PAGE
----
Chapter 34

NEXT morning, accordingly, she rose at five o'clock and went into the street. It was not yet light; a dense fog prevailed, and the town was as silent as it was dark, except that from the rectangular avenues which framed in the borough there came a chorus of tiny rappings, caused by the fall of water-drops condensed on the boughs; now it was wafted from the West Walk, now from the South Walk; and then from both quarters simultaneously. She moved on to the bottom of Corn Street, and, knowing his time well, waited only a few minutes before she heard the familiar bang of his door, and then his quick walk towards her. She met him at the point where the last tree of the engirding avenue flanked the last house in the street.

He could hardly discern her till, glancing inquiringly, he said, "What - Miss Henchard - and are ye up so airly?"

She asked him to pardon her for waylaying him at such an unseemly time. "But I am anxious to mention something," she said. "And I wished not to alarm Mrs Farfrae by calling."

"Yes?" said he, with the cheeriness of a superior. "And what may it be? It's very kind of ye, I'm sure."

She now felt the difficulty of conveying to his mind the exact aspect of possibilities in her own. But she somehow began, and introduced Henchard's name, "I sometimes fear," she said with an effort, "that he may be betrayed into some attempt to - insult you, sir."

"But we are the best of friends?"

"Or to play some practical joke upon you, sir. Remember that he has been hardly used."

"But we are quite friendly?"

"Or to do something - that would injure you - hurt you - wound you." Every word cost her twice its length of pain. And she could see that Farfrae was still incredulous. Henchard, a poor man in his employ, was not to Farfrae's view the Henchard who had ruled him. Yet he was not only the same man, but that man with his sinister qualities, formerly latent, quickened into life by his buffetings.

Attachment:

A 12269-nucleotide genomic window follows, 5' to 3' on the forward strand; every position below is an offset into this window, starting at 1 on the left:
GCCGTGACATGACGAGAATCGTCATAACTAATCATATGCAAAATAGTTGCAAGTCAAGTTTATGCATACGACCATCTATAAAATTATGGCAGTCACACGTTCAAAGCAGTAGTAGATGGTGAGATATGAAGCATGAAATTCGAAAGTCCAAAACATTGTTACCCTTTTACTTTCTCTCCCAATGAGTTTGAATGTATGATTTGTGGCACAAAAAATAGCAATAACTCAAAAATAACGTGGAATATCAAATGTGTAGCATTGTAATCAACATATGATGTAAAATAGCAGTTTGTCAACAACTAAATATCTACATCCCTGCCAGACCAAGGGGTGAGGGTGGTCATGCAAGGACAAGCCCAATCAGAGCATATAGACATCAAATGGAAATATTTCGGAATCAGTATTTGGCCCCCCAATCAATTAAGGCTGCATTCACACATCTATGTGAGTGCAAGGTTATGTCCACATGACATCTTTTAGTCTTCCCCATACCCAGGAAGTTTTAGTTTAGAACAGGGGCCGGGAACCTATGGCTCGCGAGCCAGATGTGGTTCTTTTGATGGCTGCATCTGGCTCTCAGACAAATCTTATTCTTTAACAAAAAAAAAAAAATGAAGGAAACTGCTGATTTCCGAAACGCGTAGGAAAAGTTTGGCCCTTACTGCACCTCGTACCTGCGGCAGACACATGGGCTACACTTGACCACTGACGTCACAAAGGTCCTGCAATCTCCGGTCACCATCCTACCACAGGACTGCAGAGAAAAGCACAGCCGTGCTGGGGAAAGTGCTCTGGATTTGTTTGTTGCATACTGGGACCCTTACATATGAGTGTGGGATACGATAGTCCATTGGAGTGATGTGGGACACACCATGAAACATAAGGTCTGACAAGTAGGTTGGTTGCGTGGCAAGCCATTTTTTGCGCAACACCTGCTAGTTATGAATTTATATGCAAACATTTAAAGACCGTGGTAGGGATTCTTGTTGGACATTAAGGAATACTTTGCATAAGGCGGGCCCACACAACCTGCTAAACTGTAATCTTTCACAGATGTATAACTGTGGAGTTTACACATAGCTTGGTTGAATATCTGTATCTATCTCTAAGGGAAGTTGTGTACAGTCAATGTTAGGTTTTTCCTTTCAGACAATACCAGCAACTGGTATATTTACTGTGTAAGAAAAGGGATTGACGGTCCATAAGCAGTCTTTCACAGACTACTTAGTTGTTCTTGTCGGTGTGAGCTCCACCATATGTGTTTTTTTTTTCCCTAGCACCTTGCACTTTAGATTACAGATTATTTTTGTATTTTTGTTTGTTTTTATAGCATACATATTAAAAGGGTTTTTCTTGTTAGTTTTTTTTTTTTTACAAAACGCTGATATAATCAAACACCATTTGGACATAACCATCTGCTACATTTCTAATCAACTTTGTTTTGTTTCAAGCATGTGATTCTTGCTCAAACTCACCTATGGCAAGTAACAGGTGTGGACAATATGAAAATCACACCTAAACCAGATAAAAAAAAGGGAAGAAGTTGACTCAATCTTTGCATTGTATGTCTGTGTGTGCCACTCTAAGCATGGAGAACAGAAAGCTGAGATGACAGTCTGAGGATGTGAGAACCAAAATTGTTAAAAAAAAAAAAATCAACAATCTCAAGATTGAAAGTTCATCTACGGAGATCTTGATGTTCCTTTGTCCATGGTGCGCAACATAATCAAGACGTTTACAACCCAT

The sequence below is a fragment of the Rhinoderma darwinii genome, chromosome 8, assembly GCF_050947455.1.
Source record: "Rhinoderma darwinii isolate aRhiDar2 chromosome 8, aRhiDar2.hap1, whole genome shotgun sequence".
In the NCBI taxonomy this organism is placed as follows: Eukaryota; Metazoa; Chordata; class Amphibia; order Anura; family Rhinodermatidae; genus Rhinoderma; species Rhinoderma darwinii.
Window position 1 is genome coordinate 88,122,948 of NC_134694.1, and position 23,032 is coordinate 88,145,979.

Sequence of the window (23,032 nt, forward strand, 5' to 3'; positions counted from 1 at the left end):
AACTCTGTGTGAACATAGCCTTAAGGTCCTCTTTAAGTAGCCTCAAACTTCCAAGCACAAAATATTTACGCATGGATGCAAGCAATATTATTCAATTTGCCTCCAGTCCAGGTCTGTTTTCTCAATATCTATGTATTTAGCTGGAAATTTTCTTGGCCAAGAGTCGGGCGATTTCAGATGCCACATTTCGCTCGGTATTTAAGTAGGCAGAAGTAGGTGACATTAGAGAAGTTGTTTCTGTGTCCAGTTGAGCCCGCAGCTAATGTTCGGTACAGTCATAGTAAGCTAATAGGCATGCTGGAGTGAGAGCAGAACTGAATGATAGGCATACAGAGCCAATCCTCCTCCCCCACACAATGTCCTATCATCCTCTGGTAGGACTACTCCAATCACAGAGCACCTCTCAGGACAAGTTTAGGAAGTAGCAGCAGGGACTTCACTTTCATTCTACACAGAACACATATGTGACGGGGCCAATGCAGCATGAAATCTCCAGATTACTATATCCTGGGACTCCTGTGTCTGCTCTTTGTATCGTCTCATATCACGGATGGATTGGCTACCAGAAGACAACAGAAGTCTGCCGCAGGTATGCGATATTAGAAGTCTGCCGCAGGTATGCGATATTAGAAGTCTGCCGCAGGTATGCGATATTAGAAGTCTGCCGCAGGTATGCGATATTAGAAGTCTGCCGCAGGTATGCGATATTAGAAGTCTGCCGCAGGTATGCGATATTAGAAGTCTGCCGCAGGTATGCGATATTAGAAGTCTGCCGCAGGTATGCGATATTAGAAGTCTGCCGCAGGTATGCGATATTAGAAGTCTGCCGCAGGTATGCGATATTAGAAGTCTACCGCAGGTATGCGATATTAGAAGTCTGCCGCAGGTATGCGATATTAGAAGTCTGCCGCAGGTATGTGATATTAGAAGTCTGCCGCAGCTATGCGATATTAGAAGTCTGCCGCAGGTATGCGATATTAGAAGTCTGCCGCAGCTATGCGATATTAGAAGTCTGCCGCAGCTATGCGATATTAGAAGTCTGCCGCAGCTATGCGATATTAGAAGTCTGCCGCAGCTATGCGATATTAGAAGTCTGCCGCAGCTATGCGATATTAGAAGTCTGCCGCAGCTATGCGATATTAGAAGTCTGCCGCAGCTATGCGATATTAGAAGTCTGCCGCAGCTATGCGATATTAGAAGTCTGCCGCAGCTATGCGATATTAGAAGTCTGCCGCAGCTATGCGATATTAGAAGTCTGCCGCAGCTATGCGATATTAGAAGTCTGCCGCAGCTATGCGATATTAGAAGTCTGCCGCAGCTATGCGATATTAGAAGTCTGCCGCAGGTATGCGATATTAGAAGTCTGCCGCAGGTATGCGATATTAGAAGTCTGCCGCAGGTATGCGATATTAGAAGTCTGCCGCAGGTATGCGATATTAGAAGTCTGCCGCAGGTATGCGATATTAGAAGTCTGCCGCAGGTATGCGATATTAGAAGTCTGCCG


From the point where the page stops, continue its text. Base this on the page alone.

Farfrae, happy, and thinking no evil, persisted in making light of her fears. Thus they parted, and she went homeward, journeymen now being in the street, waggoners going to the harness-makers for articles left to be repaired, farm-horses going to the shoeing-smiths, and the sons of labour showing themselves generally on the move. Elizabeth entered her lodging unhappily, thinking she had done no good, and only made herself appear foolish by her weak note of warning.

But Donald Farfrae was one of the those men upon whom an incident is never absolutely lost. He revised impressions from a subsequent point of view, and the impulsive judgement of the moment was not always his permanent one. The vision of Elizabeth's earnest face in the rimy dawn came back to him several times during the day. Knowing the solidity of her character he did not treat her hints altogether as idle sounds.

But he did not desist from a kindly scheme on Henchard's account that engaged him just then; and when he met Lawyer Joyce, the town-clerk, later in the day, he spoke of it as if nothing had occurred to damp it.

"About that little seedsman's shop," he said; "the shop over-looking the churchyard, which is to let. It is not for myself I want it, but for our unlucky fellow-townsman Henchard. It would be a new beginning for him, if a small one; and I have told the Council that I would head a private subscription among them to set him up in it - that I would be fifty pounds, if they would make up the other fifty among them."

"Yes, yes; so I've heard; and there's nothing to say against it for that matter," the town-clerk replied, in his plain, frank way. "But, Farfrae, others see what you don't. Henchard hates 'ee - ay, hates 'ee; and 'tis

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